Secreted MicroRNA to Predict Embryo Implantation Outcome: From Research to Clinical Diagnostic Application
AuthorZhou, W; Dimitriadis, E
Source TitleFrontiers in Cell and Developmental Biology
PublisherFRONTIERS MEDIA SA
AffiliationObstetrics and Gynaecology
Document TypeJournal Article
CitationsZhou, W. & Dimitriadis, E. (2020). Secreted MicroRNA to Predict Embryo Implantation Outcome: From Research to Clinical Diagnostic Application. FRONTIERS IN CELL AND DEVELOPMENTAL BIOLOGY, 8, https://doi.org/10.3389/fcell.2020.586510.
Access StatusOpen Access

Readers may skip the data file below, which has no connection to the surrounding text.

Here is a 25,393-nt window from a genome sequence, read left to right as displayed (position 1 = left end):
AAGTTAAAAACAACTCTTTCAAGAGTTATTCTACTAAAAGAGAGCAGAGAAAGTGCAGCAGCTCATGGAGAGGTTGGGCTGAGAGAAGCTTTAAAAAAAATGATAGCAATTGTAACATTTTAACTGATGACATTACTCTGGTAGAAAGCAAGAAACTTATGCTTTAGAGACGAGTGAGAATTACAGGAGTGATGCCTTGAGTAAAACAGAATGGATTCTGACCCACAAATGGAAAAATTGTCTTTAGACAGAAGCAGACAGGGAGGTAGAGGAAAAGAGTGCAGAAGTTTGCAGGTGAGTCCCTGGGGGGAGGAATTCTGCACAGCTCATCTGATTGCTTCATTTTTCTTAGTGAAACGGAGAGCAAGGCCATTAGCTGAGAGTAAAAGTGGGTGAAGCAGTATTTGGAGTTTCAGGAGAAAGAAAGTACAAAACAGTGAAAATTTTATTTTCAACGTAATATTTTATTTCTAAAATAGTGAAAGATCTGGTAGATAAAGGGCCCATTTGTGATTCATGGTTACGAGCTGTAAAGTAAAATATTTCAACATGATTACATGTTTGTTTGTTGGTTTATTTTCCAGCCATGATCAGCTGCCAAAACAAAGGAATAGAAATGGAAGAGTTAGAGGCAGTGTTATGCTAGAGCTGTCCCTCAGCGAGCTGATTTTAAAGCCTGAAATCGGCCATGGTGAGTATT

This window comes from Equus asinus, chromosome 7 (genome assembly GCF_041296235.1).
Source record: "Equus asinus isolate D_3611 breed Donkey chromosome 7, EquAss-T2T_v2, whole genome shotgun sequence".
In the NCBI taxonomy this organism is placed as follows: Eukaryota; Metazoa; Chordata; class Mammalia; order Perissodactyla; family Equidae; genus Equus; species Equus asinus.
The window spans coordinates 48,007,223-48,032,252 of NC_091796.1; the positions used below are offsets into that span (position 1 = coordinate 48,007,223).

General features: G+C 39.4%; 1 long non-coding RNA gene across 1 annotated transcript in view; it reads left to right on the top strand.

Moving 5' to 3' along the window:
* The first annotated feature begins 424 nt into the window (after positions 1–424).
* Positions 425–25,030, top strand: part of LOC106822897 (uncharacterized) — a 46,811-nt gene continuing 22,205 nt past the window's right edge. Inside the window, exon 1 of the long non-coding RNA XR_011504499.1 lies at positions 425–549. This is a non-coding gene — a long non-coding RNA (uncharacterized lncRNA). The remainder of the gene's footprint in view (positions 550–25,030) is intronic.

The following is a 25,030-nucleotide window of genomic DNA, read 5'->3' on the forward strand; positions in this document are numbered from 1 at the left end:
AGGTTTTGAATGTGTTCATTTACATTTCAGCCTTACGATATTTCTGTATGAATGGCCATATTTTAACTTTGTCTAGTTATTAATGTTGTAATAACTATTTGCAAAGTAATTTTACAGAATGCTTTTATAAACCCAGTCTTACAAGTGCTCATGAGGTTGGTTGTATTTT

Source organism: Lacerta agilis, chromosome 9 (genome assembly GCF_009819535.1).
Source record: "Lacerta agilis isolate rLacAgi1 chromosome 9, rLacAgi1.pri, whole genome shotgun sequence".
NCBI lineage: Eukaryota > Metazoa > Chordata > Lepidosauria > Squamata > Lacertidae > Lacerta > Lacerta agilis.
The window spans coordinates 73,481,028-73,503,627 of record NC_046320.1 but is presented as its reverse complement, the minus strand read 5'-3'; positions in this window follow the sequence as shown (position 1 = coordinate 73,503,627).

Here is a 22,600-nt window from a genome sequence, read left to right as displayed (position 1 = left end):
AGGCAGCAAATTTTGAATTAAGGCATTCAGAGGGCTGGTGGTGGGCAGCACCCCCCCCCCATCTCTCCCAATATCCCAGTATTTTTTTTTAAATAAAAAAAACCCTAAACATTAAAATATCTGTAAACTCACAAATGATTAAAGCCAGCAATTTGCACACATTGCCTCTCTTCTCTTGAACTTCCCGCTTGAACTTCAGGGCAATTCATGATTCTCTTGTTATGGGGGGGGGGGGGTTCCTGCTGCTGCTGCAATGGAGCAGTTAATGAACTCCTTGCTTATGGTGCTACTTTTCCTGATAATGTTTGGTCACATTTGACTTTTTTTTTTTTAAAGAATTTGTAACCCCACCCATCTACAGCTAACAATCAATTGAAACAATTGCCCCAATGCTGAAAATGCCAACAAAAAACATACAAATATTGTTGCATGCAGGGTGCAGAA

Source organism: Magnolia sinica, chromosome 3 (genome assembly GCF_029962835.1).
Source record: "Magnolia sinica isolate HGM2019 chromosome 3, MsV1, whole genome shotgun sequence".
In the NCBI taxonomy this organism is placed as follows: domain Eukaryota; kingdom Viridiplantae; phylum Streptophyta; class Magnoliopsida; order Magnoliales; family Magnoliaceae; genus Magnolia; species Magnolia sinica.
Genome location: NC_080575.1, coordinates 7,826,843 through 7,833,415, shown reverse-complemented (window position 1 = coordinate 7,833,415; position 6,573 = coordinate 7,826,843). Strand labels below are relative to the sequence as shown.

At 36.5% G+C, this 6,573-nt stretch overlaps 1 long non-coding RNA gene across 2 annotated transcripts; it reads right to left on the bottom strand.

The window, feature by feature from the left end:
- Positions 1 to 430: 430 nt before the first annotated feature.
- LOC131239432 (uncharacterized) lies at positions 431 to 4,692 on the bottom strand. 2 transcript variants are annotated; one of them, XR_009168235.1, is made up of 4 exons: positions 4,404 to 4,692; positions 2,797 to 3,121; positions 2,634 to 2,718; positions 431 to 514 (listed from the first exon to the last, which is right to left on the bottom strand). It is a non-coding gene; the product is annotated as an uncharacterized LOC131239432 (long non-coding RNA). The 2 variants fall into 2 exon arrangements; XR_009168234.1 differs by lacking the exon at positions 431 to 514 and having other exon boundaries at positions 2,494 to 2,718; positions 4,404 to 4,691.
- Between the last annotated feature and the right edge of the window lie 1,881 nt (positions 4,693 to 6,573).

Embryo implantation failure is considered a leading cause of infertility and a significant bottleneck for in vitro fertilization (IVF) treatment. Confirmed factors that lead to implantation failure involve unhealthy embryos, unreceptive endometrium, and asynchronous development and communication between the two. The quality of embryos is further dependent on sperm parameters, oocyte quality, and early embryo development after fertilization. The extensive involvement of such different factors contributes to the variability of implantation potential across different menstrual cycles. An ideal approach to predict the implantation outcome should not compromise embryo implantation. The use of clinical material, including follicular fluid, cumulus cells, sperm, seminal exosomes, spent blastocyst culture medium, blood, and uterine fluid, that can be collected relatively non-invasively without compromising embryo implantation in a transfer cycle opens new perspectives for the diagnosis of embryo implantation potential. Compositional comparison of these samples between fertile women and women or couples with implantation failure has identified both quantitative and qualitative differences in the expression of microRNAs (miRs) that hold diagnostic potential for implantation failure. Here, we review current findings of secreted miRs that have been identified to potentially be useful in predicting implantation outcome using material that can be collected relatively non-invasively. Developing non-invasive biomarkers of implantation potential would have a major impact on implantation failure and infertility.
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